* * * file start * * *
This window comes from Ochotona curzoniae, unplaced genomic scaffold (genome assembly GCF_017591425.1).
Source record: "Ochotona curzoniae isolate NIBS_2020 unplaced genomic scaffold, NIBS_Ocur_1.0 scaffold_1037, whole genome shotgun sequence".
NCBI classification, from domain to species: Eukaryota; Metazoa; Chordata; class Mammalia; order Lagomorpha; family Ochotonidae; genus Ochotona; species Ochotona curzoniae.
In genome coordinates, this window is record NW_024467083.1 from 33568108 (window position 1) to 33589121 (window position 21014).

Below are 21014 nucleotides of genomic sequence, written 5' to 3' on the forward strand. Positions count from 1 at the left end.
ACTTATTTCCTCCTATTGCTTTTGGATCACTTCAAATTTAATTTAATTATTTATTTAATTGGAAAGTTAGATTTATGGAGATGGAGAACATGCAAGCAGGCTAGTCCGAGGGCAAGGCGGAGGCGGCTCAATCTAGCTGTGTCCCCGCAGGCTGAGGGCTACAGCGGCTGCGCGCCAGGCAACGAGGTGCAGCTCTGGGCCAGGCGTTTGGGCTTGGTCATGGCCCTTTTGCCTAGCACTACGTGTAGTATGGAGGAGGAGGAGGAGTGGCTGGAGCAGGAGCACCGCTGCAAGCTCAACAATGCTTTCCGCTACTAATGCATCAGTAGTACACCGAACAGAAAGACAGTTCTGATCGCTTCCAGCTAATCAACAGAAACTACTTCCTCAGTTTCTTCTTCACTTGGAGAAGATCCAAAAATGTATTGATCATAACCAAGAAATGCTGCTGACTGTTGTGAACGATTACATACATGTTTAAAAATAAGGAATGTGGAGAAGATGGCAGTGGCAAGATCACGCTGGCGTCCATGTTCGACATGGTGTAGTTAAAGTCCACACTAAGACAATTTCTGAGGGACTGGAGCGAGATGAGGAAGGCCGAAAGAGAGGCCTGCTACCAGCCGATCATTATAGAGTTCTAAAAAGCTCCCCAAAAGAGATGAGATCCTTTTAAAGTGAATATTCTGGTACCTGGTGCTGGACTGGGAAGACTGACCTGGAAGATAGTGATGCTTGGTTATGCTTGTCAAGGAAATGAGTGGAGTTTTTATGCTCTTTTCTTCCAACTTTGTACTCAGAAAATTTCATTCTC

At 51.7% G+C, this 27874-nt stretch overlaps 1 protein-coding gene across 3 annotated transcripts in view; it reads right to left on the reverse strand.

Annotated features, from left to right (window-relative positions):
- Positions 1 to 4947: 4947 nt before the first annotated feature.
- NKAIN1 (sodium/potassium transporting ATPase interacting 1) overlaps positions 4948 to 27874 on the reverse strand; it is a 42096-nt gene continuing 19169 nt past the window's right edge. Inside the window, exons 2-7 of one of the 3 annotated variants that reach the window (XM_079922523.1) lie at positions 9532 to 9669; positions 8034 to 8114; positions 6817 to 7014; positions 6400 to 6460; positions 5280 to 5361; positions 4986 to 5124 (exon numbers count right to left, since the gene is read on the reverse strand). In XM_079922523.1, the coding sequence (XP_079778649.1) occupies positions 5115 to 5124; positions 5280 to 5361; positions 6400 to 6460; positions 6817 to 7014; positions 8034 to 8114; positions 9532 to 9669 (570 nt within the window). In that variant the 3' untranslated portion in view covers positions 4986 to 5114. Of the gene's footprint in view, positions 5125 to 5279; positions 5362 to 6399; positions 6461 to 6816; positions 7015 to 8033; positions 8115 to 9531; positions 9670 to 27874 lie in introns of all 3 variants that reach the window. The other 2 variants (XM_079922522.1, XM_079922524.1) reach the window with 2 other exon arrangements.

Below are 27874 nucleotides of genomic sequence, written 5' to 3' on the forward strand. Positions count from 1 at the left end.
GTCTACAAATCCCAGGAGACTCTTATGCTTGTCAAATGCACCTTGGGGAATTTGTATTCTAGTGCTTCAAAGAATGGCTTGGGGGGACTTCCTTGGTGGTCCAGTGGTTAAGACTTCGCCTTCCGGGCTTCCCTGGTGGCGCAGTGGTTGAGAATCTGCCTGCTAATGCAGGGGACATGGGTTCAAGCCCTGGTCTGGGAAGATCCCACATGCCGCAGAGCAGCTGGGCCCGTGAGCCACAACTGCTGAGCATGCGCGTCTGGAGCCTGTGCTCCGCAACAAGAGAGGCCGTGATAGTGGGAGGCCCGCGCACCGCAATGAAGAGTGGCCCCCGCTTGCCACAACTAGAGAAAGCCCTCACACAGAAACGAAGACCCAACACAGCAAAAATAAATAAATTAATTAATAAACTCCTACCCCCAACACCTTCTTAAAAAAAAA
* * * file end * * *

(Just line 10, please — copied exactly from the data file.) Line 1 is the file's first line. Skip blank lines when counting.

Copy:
- NKAIN1 (sodium/potassium transporting ATPase interacting 1) overlaps positions 4948 to 27874 on the reverse strand; it is a 42096-nt gene continuing 19169 nt past the window's right edge. Inside the window, exons 2-7 of one of the 3 annotated variants that reach the window (XM_079922523.1) lie at positions 9532 to 9669; positions 8034 to 8114; positions 6817 to 7014; positions 6400 to 6460; positions 5280 to 5361; positions 4986 to 5124 (exon numbers count right to left, since the gene is read on the reverse strand). In XM_079922523.1, the coding sequence (XP_079778649.1) occupies positions 5115 to 5124; positions 5280 to 5361; positions 6400 to 6460; positions 6817 to 7014; positions 8034 to 8114; positions 9532 to 9669 (570 nt within the window). In that variant the 3' untranslated portion in view covers positions 4986 to 5114. Of the gene's footprint in view, positions 5125 to 5279; positions 5362 to 6399; positions 6461 to 6816; positions 7015 to 8033; positions 8115 to 9531; positions 9670 to 27874 lie in introns of all 3 variants that reach the window. The other 2 variants (XM_079922522.1, XM_079922524.1) reach the window with 2 other exon arrangements.